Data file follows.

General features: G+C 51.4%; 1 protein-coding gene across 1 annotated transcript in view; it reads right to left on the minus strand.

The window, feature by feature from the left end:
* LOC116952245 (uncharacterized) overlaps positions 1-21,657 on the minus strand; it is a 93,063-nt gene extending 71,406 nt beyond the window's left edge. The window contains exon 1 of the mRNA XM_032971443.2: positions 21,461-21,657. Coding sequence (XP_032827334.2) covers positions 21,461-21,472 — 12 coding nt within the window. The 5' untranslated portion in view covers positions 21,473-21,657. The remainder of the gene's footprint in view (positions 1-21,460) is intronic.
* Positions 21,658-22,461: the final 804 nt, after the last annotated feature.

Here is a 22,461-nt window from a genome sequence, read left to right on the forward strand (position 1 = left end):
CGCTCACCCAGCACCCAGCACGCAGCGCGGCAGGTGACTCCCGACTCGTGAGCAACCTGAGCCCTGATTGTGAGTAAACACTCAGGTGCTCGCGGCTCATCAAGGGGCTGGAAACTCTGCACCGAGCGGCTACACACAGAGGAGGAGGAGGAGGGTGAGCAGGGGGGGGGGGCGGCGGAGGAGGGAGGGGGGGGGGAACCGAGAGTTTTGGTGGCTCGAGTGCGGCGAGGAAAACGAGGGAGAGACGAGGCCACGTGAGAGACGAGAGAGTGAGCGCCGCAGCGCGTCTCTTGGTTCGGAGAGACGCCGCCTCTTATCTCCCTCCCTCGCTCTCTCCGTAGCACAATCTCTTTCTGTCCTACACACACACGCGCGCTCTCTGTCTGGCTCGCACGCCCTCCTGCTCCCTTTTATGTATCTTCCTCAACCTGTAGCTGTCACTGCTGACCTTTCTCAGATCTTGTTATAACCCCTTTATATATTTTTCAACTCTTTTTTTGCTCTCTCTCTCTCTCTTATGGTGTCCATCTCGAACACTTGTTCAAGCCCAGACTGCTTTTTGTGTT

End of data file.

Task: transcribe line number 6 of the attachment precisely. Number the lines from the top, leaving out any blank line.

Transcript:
CGCTCACCCAGCACCCAGCACGCAGCGCGGCAGGTGACTCCCGACTCGTGAGCAACCTGAGCCCTGATTGTGAGTAAACACTCAGGTGCTCGCGGCTCATCAAGGGGCTGGAAACTCTGCACCGAGCGGCTACACACAGAGGAGGAGGAGGAGGGTGAGCAGGGGGGGGGGGCGGCGGAGGAGGGAGGGGGGGGGGAACCGAGAGTTTTGGTGGCTCGAGTGCGGCGAGGAAAACGAGGGAGAGACGAGGCCACGTGAGAGACGAGAGAGTGAGCGCCGCAGCGCGTCTCTTGGTTCGGAGAGACGCCGCCTCTTATCTCCCTCCCTCGCTCTCTCCGTAGCACAATCTCTTTCTGTCCTACACACACACGCGCGCTCTCTGTCTGGCTCGCACGCCCTCCTGCTCCCTTTTATGTATCTTCCTCAACCTGTAGCTGTCACTGCTGACCTTTCTCAGATCTTGTTATAACCCCTTTATATATTTTTCAACTCTTTTTTTGCTCTCTCTCTCTCTCTTATGGTGTCCATCTCGAACACTTGTTCAAGCCCAGACTGCTTTTTGTGTT